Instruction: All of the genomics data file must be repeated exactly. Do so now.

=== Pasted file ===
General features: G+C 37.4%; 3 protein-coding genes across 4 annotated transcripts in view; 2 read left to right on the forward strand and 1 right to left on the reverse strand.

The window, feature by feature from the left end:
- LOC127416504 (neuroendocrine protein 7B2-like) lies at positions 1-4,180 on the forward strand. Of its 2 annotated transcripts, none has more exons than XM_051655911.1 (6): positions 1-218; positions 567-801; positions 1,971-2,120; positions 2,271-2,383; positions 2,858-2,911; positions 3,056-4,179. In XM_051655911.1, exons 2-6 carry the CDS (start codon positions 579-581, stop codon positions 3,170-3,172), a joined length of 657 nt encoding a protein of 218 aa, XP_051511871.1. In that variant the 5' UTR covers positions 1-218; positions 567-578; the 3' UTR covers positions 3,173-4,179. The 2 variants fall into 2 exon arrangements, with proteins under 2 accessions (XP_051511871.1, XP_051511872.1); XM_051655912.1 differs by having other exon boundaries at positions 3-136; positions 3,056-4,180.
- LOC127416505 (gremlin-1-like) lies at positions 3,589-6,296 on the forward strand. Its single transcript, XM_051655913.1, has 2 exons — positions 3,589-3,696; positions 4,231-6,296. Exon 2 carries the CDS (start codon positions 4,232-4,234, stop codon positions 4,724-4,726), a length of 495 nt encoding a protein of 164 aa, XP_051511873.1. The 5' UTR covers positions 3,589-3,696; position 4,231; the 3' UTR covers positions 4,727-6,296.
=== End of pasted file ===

General features: G+C 37.4%; 3 protein-coding genes across 4 annotated transcripts in view; 2 read left to right on the forward strand and 1 right to left on the reverse strand.

The window, feature by feature from the left end:
- LOC127416504 (neuroendocrine protein 7B2-like) lies at positions 1-4,180 on the forward strand. Of its 2 annotated transcripts, none has more exons than XM_051655911.1 (6): positions 1-218; positions 567-801; positions 1,971-2,120; positions 2,271-2,383; positions 2,858-2,911; positions 3,056-4,179. In XM_051655911.1, exons 2-6 carry the CDS (start codon positions 579-581, stop codon positions 3,170-3,172), a joined length of 657 nt encoding a protein of 218 aa, XP_051511871.1. In that variant the 5' UTR covers positions 1-218; positions 567-578; the 3' UTR covers positions 3,173-4,179. The 2 variants fall into 2 exon arrangements, with proteins under 2 accessions (XP_051511871.1, XP_051511872.1); XM_051655912.1 differs by having other exon boundaries at positions 3-136; positions 3,056-4,180.
- LOC127416505 (gremlin-1-like) lies at positions 3,589-6,296 on the forward strand. Its single transcript, XM_051655913.1, has 2 exons — positions 3,589-3,696; positions 4,231-6,296. Exon 2 carries the CDS (start codon positions 4,232-4,234, stop codon positions 4,724-4,726), a length of 495 nt encoding a protein of 164 aa, XP_051511873.1. The 5' UTR covers positions 3,589-3,696; position 4,231; the 3' UTR covers positions 4,727-6,296.